I felt I had lost my human spirit and identity. Who was I?

Then I saw the word - "Depressed". Loathed it.

I was not going to identify with it or attach myself to it. I would just write how I felt about it. Depressed!

Tony then asked us to write why we were feeling that way. "Big breath in, release, and now write why." were his instructions.


To get through this next hour. I want to know now, how I will feel when I walk out the door.


With everything and everyone. I feel like I have to start from scratch. Learn how to crawl and then to walk. I have lost my identity. I am 28 years old and I hate my life being like this. I want to be happy again.


That I have missed out on what I had planned for myself for the next few years. I was on track, and then this damned injury set me back. I should be in America!


Why has this happened to me? Am I supposed to learn something from this? Where am I supposed to go now, when I cannot do what I want to do?


Because I have lost me. I feel crushed and numb.


Unfortunately, I have become jealous of my good friends who, to me, now have it all; the good job, the great boyfriend, the nice car, the comfortable lifestyle, the cool clothes and a social life. Nothing good about mine! - just broke all the time, struggling to survive week to week, and in pain.


I am tired. My head is hurting and my cheeks are sore. I just feel totally drained and exhausted. Sometimes I feel like I cannot fight anymore and I want to fade away forever so I don’t have to worry.


With every one of these 18 faces.


I feel so trapped and controlled. Struggling with low financial assistance fortnightly, I have to budget to the last dollar. It is demeaning and humiliating for me, standing in line at Centrelink.


I feel like a failure. I don’t want people to look at me and think I am incompetent, or that I am an irresponsible adult. I don’t want anyone to think I am weak. I was once so full of life and strong and resilient. Where did that go?


My body is hurting and it is exhausted. I just want my old life back - to play softball, to dance, to be able to go out and to have the finances to do so. I want to feel free again.


This is not me! I do not like this word. I am disconnected and cannot cope with what has been thrown at me – I have lost my human spirit and believe the word ‘depressed’ is just made up so the Government have a label for this condition. By doing so, they saturate the nation with it and it keeps the pharmaceutical companies thriving with the purchases of anti-depressants – yuk! I will do it the hard way. No short cuts and no pills!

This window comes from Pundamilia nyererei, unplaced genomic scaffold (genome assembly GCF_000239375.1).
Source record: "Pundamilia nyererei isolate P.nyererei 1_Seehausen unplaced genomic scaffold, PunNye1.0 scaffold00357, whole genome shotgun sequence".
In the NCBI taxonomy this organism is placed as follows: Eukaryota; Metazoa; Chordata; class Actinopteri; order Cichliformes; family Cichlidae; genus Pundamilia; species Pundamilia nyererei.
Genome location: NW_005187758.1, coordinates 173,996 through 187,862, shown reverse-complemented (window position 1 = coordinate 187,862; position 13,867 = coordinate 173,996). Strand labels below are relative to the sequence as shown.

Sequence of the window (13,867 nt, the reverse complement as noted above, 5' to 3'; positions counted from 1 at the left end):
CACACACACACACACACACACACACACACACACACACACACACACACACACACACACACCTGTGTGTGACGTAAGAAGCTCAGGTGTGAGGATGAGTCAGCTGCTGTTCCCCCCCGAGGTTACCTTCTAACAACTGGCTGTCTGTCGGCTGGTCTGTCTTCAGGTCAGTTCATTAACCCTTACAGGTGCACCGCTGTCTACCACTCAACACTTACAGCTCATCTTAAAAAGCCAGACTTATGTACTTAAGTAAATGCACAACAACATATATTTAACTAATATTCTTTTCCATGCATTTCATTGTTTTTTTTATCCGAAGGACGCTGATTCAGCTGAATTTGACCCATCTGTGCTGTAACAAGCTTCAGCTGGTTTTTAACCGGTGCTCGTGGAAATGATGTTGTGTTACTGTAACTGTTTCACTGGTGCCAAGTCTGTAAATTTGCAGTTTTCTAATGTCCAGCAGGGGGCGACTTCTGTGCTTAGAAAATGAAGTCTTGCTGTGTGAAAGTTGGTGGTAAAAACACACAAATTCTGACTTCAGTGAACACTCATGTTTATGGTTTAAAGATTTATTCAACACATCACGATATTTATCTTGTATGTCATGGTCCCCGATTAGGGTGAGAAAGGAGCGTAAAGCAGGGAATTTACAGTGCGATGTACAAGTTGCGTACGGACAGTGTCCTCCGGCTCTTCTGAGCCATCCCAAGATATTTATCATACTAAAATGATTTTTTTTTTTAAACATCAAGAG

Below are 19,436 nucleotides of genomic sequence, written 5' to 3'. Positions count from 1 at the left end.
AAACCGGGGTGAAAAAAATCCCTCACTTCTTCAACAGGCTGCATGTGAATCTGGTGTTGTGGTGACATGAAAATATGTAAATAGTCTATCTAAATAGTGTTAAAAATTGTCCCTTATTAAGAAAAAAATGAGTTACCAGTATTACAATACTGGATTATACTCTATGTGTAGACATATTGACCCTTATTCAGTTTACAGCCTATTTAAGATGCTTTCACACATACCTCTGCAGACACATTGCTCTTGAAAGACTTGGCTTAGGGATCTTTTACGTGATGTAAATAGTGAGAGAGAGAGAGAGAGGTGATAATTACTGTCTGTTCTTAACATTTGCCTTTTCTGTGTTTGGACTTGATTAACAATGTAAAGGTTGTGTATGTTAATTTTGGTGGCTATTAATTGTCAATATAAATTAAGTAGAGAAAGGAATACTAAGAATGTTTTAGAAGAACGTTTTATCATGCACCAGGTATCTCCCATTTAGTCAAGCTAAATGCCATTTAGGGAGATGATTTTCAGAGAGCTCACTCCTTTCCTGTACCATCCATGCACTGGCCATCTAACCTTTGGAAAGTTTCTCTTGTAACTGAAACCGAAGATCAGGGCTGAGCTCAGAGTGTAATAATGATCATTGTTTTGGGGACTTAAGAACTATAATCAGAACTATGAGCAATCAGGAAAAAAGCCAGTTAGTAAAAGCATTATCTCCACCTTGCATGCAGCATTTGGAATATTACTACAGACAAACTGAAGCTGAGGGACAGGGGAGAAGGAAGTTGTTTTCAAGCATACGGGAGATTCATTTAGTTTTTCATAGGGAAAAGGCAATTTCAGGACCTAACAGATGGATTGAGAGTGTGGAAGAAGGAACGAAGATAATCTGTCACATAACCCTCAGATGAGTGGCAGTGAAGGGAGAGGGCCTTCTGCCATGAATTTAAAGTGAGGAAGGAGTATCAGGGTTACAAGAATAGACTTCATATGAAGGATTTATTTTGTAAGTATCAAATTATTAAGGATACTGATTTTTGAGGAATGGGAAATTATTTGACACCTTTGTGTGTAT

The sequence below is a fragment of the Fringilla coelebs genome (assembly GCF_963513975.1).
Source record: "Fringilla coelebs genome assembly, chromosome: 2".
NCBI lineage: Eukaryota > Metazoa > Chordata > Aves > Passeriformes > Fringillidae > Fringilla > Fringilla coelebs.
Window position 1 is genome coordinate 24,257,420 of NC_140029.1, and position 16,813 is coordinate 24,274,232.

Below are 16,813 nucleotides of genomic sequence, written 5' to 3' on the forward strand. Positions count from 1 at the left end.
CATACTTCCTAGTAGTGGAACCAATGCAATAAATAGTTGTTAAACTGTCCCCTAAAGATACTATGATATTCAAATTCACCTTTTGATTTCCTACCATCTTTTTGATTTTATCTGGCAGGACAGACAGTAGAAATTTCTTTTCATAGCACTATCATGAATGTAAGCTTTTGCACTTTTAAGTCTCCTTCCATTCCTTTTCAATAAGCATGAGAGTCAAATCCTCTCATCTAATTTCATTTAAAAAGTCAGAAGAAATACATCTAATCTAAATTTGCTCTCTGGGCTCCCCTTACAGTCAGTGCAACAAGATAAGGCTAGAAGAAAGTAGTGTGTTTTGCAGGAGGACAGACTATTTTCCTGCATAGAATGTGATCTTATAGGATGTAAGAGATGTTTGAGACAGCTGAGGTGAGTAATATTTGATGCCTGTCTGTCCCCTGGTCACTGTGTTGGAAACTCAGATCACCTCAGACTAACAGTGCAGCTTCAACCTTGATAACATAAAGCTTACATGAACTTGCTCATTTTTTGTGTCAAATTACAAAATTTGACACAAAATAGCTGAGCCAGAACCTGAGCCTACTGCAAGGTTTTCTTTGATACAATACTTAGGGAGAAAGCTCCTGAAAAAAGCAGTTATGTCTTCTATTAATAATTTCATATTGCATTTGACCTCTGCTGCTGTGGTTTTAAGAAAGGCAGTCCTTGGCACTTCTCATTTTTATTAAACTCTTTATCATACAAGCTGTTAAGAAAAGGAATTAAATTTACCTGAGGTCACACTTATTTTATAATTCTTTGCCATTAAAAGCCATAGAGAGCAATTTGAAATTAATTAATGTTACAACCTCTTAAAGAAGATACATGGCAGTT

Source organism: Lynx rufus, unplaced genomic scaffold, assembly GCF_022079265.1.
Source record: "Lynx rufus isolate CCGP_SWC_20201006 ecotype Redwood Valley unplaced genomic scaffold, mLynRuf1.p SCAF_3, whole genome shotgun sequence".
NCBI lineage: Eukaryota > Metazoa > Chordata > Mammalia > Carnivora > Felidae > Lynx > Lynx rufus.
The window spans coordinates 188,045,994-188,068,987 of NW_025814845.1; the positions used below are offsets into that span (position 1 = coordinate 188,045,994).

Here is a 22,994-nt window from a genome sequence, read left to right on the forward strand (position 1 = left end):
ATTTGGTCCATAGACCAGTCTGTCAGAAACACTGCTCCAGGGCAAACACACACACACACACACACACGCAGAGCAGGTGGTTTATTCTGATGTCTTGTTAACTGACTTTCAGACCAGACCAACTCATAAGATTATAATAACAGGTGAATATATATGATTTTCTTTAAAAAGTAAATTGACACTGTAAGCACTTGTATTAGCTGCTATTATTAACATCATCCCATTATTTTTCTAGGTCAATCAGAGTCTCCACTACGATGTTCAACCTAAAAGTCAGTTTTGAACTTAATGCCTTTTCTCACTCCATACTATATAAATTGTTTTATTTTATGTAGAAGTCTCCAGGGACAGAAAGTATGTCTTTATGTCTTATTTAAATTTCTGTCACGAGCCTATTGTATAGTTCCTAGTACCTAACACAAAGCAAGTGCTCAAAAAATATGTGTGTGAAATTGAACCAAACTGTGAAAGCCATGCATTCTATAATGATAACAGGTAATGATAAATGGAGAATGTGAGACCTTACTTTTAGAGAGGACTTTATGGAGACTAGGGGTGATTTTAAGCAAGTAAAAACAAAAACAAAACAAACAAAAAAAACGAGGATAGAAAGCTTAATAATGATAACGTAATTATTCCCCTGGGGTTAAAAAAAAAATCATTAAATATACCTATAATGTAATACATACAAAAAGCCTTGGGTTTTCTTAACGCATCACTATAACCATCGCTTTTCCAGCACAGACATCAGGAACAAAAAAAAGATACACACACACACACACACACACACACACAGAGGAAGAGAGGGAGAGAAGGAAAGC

I feel like I am alone through this. I know my heart is aching and my head is so muddled and foggy with it all. I can’t imagine anyone understanding this. I just feel so alone. It is horrible.


Wondering if there will be another morning where I will feel so bad, that I will try to do something again.


To think that I'd have the courage and strength to get through this.


That I have made the decision to be here, and know that I will try to work hard to get “me” back.


What happens if I cannot get through this? Scared of not making it and becoming nothing. I want to be something! I want to be part of something that is bigger than me. Scared of doing this by myself. Scared of every minute of every day.


That this session will show the way to me getting back on track.

A tear fell onto my scribbled page and I realised that writing all this down had unravelled my mind and my heart, and before I could control it, I was bawling. I grabbed the tissues out of my handbag and headed for the door. All I could hear was my sobbing, and was feeling that my heart was about to break into little pieces - so much so that I did not hear my name being called and as I was opening the door, a hand touched my shoulder and an arm slid around my waist. Tony had followed me out. His eyes showed concern and he spoke in soft comforting whispers.

I could not look out, or up. My head just felt so heavy and as we made out way into another room, the carpet was blurred by the rain. It took me a while to stop crying. He sat close, with more tissues. Blowing my nose, sobbing, dribbling and trying to gasp for breath was not how I imagined this group session would start. Yet with all of this - I felt calm and safe, as if for the first time I was understood. He could feel and see my pain, yet I had not spoken a word to him. My sobs grew softer and I blew my nose a few more times. Now that was embarrassing as I really sounded like a trumpet. It made us laugh. By the time I had wiped my face and had a drink of water I felt cleansed. It was a strange feeling. I always cried in the shower so my sister Kylie and her friend Kelly would not hear. It gave me the illusion that I really was not crying because my tears blended in with the shower. Crying was hard. I felt I was breaking; it was like poison, slowly eating me up. It hurt to cry and when I would get out of the shower, I was so drained and exhausted that I would go and lie on my bed and look at my old photo boards hanging on the walls and finally drift off to sleep. I had woken up 3 hours ago and it was still only 11am. There were many days like that. But here I felt relieved. I asked Tony if my mascara had run and he assured me that my face was intact, just a little puffy and blotchy, so I went and washed my face.